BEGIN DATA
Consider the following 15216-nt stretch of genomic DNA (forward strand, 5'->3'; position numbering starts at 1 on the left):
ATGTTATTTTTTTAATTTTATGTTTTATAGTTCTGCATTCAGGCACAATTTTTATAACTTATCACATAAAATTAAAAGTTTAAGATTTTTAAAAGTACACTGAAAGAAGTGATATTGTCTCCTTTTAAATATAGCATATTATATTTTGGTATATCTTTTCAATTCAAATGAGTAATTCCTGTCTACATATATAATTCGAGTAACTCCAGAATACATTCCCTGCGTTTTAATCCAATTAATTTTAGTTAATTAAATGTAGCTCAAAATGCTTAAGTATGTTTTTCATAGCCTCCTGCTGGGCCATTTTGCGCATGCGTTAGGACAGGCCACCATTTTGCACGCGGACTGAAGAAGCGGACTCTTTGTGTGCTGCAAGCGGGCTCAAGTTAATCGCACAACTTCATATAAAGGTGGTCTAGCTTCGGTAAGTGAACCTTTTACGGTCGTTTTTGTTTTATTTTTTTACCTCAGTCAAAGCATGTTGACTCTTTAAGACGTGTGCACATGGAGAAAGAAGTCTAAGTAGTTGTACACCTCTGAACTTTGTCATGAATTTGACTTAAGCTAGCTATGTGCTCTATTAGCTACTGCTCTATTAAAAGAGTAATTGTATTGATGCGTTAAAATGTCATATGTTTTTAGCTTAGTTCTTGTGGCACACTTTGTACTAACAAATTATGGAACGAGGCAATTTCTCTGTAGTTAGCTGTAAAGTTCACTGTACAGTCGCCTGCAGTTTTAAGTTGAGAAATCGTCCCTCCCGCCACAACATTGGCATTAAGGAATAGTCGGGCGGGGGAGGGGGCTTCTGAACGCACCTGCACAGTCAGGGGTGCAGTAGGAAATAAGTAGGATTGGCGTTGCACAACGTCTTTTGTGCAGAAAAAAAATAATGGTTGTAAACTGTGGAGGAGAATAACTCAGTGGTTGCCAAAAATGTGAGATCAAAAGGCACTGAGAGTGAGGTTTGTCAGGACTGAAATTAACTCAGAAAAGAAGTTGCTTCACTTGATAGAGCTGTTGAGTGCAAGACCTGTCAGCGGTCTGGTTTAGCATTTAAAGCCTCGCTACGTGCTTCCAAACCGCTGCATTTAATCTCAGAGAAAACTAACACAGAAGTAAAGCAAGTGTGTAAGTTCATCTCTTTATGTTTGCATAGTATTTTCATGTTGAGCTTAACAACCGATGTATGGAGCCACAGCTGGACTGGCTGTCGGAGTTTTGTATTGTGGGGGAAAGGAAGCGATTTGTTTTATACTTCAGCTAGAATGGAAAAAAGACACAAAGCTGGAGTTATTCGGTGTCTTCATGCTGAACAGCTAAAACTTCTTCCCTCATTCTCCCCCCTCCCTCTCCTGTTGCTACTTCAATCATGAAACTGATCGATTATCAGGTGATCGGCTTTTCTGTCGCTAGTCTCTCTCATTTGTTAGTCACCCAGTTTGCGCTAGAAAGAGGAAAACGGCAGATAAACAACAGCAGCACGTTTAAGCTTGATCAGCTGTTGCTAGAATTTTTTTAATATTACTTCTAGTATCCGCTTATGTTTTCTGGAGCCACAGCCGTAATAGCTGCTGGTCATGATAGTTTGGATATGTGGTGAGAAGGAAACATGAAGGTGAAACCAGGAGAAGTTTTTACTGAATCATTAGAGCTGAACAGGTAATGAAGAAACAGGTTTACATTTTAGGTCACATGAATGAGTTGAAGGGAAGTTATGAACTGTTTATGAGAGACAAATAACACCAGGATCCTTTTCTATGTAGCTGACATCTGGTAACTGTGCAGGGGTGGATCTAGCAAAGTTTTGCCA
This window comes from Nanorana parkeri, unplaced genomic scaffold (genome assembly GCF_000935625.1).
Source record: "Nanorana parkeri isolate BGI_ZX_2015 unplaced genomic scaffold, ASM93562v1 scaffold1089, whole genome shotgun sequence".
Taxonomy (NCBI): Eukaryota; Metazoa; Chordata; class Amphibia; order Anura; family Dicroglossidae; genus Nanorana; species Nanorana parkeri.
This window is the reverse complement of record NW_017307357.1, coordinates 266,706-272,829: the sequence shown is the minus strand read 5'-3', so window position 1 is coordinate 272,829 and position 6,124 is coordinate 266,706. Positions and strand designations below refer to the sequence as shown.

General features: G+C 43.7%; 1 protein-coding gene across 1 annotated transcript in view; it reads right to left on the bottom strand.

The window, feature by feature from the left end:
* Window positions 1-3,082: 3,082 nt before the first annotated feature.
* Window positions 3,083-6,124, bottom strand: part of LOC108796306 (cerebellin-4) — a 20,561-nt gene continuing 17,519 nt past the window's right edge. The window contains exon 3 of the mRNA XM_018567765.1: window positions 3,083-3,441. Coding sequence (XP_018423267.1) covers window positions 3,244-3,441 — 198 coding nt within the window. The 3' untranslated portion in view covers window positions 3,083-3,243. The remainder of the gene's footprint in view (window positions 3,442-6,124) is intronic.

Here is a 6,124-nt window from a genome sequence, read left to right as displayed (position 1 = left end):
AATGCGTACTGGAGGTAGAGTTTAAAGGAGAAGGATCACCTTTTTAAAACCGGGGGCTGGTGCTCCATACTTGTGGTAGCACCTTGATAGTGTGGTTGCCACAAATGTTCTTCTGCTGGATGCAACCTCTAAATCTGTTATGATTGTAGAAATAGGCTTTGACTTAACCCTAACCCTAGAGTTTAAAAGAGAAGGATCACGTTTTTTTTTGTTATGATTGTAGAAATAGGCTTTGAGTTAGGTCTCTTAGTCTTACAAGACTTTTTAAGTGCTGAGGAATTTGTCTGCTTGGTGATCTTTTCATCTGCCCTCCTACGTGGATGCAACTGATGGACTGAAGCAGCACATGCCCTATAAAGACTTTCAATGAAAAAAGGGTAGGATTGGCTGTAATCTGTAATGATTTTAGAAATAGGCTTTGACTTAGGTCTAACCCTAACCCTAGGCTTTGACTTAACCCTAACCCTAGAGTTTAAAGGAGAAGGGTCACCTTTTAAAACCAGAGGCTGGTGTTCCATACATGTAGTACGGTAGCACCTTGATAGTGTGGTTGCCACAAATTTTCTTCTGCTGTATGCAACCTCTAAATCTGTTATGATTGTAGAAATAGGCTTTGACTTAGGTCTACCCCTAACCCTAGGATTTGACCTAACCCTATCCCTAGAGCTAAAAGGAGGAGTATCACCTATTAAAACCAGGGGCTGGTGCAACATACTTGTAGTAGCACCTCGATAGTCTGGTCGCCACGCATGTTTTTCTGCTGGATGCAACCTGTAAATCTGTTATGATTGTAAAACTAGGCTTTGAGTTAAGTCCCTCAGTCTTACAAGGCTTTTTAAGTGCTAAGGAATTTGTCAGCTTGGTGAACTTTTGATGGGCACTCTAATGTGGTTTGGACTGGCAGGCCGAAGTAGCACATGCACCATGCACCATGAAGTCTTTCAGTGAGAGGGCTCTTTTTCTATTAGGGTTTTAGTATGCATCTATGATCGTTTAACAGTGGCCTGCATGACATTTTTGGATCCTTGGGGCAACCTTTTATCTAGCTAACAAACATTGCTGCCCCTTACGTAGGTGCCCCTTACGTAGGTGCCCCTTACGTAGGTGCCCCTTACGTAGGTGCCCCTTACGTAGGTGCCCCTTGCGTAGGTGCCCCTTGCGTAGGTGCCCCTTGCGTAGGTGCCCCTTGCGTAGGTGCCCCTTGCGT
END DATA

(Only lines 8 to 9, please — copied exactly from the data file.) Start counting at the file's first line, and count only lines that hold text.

The window, feature by feature from the left end:
* Window positions 1-3,082: 3,082 nt before the first annotated feature.